SGU Students to Use Prestigious APA “Helping Hands Grant” to Benefit Underserved Populations

Two School of Medicine students will use a prestigious grant awarded to St. George’s University to further their research in mental health initiatives for underserved communities.

SGU and fourth-year students John Crane and Janice Lee are among the 2022-2023 recipients of The American Psychiatric Association Foundation’s (APAF) Helping Hands Grant Program. SGU is one of the few international medical schools to receive the award since the program’s inception in 2005.

“This grant is a great honor for both our students and SGU. I look forward to hearing about the students’ findings,” said Dr. Laurence Dopkin, assistant dean of students for the School of Medicine’s US Clinical Program and a Distinguished Fellow within the APA. He served as the supervising faculty for Mr. Crane and Ms. Lee’s application, created in collaboration with the Manhattan Psychiatric Center, a fellow student from another medical school, and the team at WINDREF Research Institute.

The Helping Hands Grants Program provides grants of up to $5,000 to medical schools for “mental health and substance use disorder projects, particularly in underserved minority communities. The funded projects are created and managed by medical students and can be conducted in partnership with community agencies, or in conjunction with ongoing medical school outreach activities,” according to the Foundation’s website.

“The APA Foundation is pleased to award a Helping Hands grant to St. George’s University,” said Rawle Andrews, Jr., Esq., executive director of the APA Foundation. “Through the efforts of St. George’s dedicated medical students and all the other grantees’ schools, these grants will help improve the quality and accessibility of mental health services in underserved communities.”


“Working on this project has fortified my love of psychiatry and provided me the opportunity to interact with a variety of mental health professionals that I probably would not have had the chance to otherwise.”


The two aspiring psychiatrists applied for the grant to further their research measuring the success of patients transitioning from inpatient psychiatric units back to community living. A unique challenge that many psychiatric patients face is integration within their community, which is amplified when following inpatient psychiatric hospitalization, they said.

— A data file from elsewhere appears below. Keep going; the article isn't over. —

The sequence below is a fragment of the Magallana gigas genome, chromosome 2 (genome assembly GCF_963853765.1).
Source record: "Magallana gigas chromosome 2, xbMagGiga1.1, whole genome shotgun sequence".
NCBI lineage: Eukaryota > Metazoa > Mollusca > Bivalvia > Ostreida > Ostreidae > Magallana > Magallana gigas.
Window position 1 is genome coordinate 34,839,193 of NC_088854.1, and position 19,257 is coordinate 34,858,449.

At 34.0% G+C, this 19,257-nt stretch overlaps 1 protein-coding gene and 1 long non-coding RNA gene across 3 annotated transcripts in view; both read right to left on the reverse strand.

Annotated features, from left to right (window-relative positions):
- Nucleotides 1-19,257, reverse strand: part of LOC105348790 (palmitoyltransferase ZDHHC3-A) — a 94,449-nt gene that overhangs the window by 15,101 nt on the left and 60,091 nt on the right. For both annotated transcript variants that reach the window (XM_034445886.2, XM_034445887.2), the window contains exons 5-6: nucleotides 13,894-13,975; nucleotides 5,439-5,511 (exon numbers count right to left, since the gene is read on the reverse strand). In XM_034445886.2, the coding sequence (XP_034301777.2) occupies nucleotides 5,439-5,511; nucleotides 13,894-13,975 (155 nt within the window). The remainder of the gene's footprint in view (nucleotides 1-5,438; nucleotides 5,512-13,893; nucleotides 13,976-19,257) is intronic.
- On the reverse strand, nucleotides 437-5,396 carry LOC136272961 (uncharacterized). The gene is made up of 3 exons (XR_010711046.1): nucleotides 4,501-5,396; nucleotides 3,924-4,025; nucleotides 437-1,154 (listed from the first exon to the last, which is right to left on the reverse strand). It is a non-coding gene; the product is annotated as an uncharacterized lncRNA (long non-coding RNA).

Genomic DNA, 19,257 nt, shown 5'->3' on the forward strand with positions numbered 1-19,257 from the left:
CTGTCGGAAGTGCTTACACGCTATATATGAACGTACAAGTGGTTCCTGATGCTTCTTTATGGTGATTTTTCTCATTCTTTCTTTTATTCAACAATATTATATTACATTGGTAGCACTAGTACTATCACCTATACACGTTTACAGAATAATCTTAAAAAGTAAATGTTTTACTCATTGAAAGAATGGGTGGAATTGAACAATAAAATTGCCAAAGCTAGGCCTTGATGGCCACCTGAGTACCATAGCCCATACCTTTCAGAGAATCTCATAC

“There are a lot of obstacles that prevent effective reintegration, and our grant is attempting to better understand this process,” Ms. Lee said. “We will follow patients that have been discharged from Manhattan Psychiatric Center and evaluate how successful they are in assimilating back into their community based on identifiable data outcomes, such as inpatient readmission, outpatient follow up, and housing.”

Mr. Crane, who completed his psychiatry rotation at Manhattan Psychiatric Center, said he is passionate about improving patients’ access to high-quality healthcare and reducing the stigma of mental health treatment. He shared that he went into medicine to serve underserved populations and improve their well-being.

“I realized there were opportunities to help patients through research, which made me want to apply for the grant and conduct research during my fourth year of medical school,” said Mr. Crane, who previously worked as a research assistant on several projects ranging from cognitive psychology to HIV prevention. “It is an honor to be a medical student working in a lead role on a grant from the APAF. Receiving this grant provides validation and reassurance that I am on the right track to do great things for my future psychiatry patients.”

Mr. Crane credited Dr. Dopkin and other SGU educators for the recent achievement, as well as SGU alum, Dr. Valentino Vasy, a PGY-4 psychiatry resident at Metropolitan Hospital for his guidance through the application process. He hopes the research will make him a competitive applicant for psychiatry residency programs.

“I could not have received this grant without the help of SGU and its alumni network,” said Mr. Crane.

Ms. Lee echoed his sentiments.

“Research is becoming increasingly necessary to evaluate different aspects of psychiatric care, whether it be in clinical care, pharmacological, or different social determinants of health,” she said. “Working on this project has fortified my love of psychiatry and provided me the opportunity to interact with a variety of mental health professionals that I probably would not have had the chance to otherwise.”

Like other grant recipients, the students will be invited to present a poster about their project at one of the American Psychiatric Association’s conferences in 2024. The 2022 award was also given to medical students from: Howard University College of Medicine, Rutgers New Jersey Medical School, University of Chicago, University of Tennessee, and University of Washington.


Ronke Idowu Reeves and Laurie Chartorynsky



Related Reading